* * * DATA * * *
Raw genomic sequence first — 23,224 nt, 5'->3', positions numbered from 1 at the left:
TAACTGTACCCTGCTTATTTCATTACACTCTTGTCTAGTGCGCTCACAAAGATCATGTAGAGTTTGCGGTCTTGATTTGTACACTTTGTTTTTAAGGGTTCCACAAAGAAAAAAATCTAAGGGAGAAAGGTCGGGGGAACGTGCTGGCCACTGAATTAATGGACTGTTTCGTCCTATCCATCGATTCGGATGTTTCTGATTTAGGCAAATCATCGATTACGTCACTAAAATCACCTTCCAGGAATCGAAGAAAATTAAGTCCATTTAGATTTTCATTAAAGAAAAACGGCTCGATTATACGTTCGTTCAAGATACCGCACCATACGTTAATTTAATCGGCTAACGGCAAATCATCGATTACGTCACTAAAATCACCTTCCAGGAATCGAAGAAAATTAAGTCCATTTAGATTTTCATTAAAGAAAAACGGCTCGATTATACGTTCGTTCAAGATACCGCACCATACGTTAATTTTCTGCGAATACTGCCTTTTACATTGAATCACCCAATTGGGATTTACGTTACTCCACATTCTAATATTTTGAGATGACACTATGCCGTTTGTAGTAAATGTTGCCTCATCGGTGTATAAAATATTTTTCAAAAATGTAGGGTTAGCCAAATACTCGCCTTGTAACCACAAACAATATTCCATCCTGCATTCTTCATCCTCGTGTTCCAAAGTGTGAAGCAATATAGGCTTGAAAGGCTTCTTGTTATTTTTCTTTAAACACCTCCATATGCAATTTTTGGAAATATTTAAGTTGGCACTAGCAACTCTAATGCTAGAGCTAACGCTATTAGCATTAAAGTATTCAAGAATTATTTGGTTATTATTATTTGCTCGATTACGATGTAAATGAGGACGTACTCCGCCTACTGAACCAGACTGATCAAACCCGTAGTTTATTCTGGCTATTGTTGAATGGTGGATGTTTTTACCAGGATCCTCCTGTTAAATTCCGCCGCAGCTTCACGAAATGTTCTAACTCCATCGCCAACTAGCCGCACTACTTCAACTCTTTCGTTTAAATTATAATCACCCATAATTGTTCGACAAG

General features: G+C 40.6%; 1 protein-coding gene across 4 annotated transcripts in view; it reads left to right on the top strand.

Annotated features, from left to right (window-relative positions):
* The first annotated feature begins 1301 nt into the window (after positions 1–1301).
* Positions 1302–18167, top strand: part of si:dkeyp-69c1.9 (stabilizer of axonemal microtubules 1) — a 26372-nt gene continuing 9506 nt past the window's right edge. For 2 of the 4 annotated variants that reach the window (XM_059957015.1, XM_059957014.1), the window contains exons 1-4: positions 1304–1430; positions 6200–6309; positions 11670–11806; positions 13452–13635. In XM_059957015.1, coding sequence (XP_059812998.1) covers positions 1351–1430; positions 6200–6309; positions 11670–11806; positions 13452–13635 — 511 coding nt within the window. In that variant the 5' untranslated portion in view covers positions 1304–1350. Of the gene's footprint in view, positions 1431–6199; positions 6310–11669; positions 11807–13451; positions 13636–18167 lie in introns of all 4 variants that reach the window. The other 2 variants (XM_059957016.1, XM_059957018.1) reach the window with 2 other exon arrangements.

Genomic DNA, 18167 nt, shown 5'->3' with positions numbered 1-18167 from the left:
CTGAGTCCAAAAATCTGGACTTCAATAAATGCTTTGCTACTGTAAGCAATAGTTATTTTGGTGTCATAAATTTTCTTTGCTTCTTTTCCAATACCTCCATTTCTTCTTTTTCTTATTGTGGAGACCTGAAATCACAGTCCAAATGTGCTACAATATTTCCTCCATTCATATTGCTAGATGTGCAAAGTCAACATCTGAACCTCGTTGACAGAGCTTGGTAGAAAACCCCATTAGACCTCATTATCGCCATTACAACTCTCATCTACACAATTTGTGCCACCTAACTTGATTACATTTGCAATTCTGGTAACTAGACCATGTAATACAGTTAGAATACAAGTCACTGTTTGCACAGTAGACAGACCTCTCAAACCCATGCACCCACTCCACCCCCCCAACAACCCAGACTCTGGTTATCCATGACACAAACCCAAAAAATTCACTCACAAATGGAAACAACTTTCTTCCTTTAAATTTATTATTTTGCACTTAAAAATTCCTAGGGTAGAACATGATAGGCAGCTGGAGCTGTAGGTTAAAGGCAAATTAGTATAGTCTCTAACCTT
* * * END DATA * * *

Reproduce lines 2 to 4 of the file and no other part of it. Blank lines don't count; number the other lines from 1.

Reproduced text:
TAACTGTACCCTGCTTATTTCATTACACTCTTGTCTAGTGCGCTCACAAAGATCATGTAGAGTTTGCGGTCTTGATTTGTACACTTTGTTTTTAAGGGTTCCACAAAGAAAAAAATCTAAGGGAGAAAGGTCGGGGGAACGTGCTGGCCACTGAATTAATGGACTGTTTCGTCCTATCCATCGATTCGGATGTTTCTGATTTAGGCAAATCATCGATTACGTCACTAAAATCACCTTCCAGGAATCGAAGAAAATTAAGTCCATTTAGATTTTCATTAAAGAAAAACGGCTCGATTATACGTTCGTTCAAGATACCGCACCATACGTTAATTTAATCGGCTAACGGCAAATCATCGATTACGTCACTAAAATCACCTTCCAGGAATCGAAGAAAATTAAGTCCATTTAGATTTTCATTAAAGAAAAACGGCTCGATTATACGTTCGTTCAAGATACCGCACCATACGTTAATTTTCTGCGAATACTGCCTTTTACATTGAATCACCCAATTGGGATTTACGTTACTCCACATTCTAATATTTTGAGATGACACTATGCCGTTTGTAGTAAATGTTGCCTCATCGGTGTATAAAATATTTTTCAAAAATGTAGGGTTAGCCAAATACTCGCCTTGTAACCACAAACAATATTCCATCCTGCATTCTTCATCCTCGTGTTCCAAAGTGTGAAGCAATATAGGCTTGAAAGGCTTCTTGTTATTTTTCTTTAAACACCTCCATATGCAATTTTTGGAAATATTTAAGTTGGCACTAGCAACTCTAATGCTAGAGCTAACGCTATTAGCATTAAAGTATTCAAGAATTATTTGGTTATTATTATTTGCTCGATTACGATGTAAATGAGGACGTACTCCGCCTACTGAACCAGACTGATCAAACCCGTAGTTTATTCTGGCTATTGTTGAATGGTGGATGTTTTTACCAGGATCCTCCTGTTAAATTCCGCCGCAGCTTCACGAAATGTTCTAACTCCATCGCCAACTAGCCGCACTACTTCAACTCTTTCGTTTAAATTATAATCACCCATAATTGTTCGACAAG

General features: G+C 40.6%; 1 protein-coding gene across 4 annotated transcripts in view; it reads left to right on the top strand.

Annotated features, from left to right (window-relative positions):